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Poisoning the wells

MagazineApril 2009 (Vol. 20 Issue 1)Poisoning the wells

More than two million women risk developing thyroid prob-lems and, their babies, a variety of birth defects, due to a rocket-fuel agent that has leached into America's drinking water and food supply, according to a report from the research and public watchdog Environ-mental Working Group (EWG), based in Washington, DC

More than two million women risk developing thyroid prob-lems and, their babies, a variety of birth defects, due to a rocket-fuel agent that has leached into America's drinking water and food supply, according to a report from the research and public watchdog Environ-mental Working Group (EWG), based in Washington, DC.

The chemical agent, known as perchlorate, has been leaking from 12,000 military bases across the US for years, contaminating the water in at least 22 states. Not only is drinking water affected, but also the food supply, as agricultural and dairy farms located near the bases are shipping contam-inated produce across the nation. Indeed, a Food and Drug Administra-tion (FDA) survey found that 93 per cent of all lettuce and milk sold in the US is contaminated with perchlorate (www.cfsan.fda.gov/~dms/clo4data.html).

The main target of this toxic chemical is the thyroid. The EWG's study, which analyzed new data from the US Centers for Disease Control (CDC), found that, among women who are deficient in iodine, exposure to perchlorate at even low levels could lower thyroid hormone to the extent of requiring medical treatment during pregnancy to avoid developmental damage to their babies.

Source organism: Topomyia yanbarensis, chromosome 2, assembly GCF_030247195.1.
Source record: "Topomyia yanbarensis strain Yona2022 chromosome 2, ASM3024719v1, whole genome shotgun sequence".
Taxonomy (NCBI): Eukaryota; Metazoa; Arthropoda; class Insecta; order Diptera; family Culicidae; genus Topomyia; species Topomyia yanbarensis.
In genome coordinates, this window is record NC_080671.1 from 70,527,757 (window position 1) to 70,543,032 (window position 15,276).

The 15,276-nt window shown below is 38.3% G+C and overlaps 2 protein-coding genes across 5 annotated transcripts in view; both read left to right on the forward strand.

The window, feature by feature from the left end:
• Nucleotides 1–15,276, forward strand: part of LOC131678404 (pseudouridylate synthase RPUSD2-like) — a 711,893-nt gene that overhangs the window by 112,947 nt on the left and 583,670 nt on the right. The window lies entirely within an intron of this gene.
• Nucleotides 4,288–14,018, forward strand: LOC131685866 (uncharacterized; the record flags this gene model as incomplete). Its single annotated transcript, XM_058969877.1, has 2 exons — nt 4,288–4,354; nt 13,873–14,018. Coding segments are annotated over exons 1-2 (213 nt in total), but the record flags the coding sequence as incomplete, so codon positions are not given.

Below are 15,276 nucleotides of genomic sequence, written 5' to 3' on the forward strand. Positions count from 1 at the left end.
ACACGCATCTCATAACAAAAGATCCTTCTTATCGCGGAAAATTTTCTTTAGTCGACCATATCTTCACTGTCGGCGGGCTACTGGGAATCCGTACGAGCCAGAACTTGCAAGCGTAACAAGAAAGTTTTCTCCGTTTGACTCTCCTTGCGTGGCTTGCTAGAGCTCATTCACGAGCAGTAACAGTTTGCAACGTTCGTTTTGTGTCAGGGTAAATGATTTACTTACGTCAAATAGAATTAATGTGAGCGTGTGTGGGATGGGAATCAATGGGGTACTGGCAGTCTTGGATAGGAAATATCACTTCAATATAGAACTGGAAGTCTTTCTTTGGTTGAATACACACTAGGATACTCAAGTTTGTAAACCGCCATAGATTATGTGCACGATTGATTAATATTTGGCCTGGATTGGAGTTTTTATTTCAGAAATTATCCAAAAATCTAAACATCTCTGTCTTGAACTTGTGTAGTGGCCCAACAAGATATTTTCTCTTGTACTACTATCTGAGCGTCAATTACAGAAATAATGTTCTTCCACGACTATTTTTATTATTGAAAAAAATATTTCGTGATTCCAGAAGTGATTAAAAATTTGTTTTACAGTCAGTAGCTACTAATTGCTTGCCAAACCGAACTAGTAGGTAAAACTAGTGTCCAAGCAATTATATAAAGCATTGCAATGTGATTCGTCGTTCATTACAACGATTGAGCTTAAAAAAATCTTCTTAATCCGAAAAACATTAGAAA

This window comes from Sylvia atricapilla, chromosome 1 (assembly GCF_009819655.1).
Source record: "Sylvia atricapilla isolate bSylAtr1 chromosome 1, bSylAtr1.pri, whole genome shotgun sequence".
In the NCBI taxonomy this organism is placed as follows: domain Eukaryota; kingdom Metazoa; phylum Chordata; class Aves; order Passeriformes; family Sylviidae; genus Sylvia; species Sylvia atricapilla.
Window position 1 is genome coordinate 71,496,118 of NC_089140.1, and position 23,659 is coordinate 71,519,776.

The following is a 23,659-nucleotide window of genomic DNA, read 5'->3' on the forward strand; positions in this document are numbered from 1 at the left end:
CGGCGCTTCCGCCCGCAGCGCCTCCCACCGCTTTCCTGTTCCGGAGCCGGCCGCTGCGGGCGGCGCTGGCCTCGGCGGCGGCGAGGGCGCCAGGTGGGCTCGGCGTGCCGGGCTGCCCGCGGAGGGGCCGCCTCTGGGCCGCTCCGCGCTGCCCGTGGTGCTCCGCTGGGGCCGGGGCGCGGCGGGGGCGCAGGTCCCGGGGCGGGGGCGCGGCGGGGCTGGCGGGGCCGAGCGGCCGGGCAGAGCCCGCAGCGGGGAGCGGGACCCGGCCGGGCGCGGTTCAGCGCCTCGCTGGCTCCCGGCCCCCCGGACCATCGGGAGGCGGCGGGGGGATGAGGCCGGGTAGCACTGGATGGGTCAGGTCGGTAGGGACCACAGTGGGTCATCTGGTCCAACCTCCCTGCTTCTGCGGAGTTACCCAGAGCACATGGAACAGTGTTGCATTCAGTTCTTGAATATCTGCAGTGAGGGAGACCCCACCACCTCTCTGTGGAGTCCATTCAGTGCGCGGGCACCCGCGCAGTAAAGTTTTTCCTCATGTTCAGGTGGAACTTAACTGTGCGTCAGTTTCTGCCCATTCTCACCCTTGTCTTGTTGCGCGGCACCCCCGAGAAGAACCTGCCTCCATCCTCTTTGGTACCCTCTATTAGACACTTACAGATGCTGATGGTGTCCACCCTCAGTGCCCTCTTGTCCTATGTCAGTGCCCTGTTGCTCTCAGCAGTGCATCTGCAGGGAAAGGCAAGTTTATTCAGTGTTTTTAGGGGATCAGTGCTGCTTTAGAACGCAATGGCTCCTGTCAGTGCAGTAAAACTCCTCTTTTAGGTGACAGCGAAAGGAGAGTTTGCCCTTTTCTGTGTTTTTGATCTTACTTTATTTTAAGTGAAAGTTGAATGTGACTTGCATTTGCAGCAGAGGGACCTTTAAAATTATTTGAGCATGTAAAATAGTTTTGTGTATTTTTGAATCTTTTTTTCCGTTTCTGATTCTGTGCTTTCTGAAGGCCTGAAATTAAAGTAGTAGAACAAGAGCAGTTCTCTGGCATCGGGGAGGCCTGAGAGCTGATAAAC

Low thyroid-hormone levels, or sub-clinical hypothyroidism, can result in IQ deficit, developmental delay and, in severe cases, cretinism in the unborn infant. Since, according to the CDC data, 36 per cent of all American women are iodine-deficient, this means that more than one-third of women are at a heightened risk of perchlorate-related health effects.

The not-for-profit watchdog group translated the amount of perchlorate identified in the CDC study as poten-tially harmful as 5 ppb (parts per billion)-almost five times lower than the 24.5 ppb standard for cleanup of perchlorate-contaminated waste sites adopted by the US Environmental Protection Agency (EPA).

This means that the safety standards under consideration in California and New Jersey-6 ppb and 5 ppb, respectively-would also fail to protect women of childbearing age who don't get enough iodine in their diet. Even the more stringent drinking-water standard already adopted by Massachu-setts-2 ppb-cannot be considered safe as it would push some borderline hypothyroid women into the range of mild hypothyroidism, says the EWG. The bottom line is that millions of women across the country will be at an increased health risk from the toxic effects of the chemical. Yet, to date, there is still no national, enforceable standard for perchloratein drinking water.